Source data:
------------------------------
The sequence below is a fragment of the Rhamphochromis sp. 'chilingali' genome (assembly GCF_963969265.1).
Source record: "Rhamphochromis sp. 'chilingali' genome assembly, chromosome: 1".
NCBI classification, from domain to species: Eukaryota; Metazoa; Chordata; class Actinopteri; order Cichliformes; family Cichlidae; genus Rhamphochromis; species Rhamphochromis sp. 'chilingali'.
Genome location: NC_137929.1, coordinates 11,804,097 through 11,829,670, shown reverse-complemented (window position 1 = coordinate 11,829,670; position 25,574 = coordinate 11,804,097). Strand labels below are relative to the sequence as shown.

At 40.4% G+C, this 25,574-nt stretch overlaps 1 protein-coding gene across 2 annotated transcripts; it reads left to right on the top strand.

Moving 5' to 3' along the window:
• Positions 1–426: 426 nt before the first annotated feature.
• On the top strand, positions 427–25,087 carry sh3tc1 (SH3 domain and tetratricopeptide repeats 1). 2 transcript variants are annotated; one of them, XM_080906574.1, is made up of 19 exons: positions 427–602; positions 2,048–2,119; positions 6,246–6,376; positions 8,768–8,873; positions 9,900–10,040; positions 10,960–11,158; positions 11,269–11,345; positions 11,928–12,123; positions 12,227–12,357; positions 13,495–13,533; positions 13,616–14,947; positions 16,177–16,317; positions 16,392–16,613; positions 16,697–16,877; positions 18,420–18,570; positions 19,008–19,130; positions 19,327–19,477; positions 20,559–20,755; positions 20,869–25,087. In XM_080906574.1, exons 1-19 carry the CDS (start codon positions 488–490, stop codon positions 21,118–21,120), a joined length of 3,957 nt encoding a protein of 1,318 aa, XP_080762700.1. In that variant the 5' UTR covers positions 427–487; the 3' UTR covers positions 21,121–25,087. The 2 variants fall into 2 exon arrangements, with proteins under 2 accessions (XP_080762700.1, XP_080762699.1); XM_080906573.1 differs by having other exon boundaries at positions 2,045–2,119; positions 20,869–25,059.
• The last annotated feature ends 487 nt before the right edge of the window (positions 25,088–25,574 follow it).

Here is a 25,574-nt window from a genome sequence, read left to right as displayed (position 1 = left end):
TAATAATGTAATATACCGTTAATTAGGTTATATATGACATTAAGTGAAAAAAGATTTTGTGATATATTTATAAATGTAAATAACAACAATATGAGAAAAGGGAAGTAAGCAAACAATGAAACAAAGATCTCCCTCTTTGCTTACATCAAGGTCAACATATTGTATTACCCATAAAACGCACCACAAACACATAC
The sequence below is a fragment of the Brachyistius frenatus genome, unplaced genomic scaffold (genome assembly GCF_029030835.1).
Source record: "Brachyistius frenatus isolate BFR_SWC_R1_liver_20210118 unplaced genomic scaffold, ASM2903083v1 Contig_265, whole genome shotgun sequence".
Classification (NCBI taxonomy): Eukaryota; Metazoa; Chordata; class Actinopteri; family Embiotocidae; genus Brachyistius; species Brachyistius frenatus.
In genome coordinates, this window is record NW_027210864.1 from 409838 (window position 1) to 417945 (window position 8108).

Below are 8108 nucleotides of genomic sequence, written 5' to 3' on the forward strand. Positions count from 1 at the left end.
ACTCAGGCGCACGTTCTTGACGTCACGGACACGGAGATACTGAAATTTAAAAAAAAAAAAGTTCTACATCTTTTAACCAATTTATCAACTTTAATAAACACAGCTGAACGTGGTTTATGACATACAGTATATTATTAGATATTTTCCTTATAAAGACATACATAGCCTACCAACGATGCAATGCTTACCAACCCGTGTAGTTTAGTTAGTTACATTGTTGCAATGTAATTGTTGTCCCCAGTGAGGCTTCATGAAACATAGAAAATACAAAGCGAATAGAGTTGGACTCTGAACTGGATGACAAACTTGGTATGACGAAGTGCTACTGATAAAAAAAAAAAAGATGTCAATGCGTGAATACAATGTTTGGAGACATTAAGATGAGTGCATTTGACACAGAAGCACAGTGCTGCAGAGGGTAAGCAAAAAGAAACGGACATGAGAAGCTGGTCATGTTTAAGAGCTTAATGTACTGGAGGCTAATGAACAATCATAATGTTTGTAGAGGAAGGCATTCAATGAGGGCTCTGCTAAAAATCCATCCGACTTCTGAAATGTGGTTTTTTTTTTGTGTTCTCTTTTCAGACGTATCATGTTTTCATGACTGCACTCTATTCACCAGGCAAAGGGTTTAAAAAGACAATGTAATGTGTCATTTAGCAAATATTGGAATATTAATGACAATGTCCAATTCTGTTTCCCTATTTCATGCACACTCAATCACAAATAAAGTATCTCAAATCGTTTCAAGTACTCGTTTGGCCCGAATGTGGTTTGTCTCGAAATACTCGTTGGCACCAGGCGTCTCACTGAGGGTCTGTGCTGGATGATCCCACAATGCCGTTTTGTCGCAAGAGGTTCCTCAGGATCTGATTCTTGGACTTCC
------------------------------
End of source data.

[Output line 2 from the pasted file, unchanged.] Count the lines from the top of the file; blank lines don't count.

Source record: "Rhamphochromis sp. 'chilingali' genome assembly, chromosome: 1".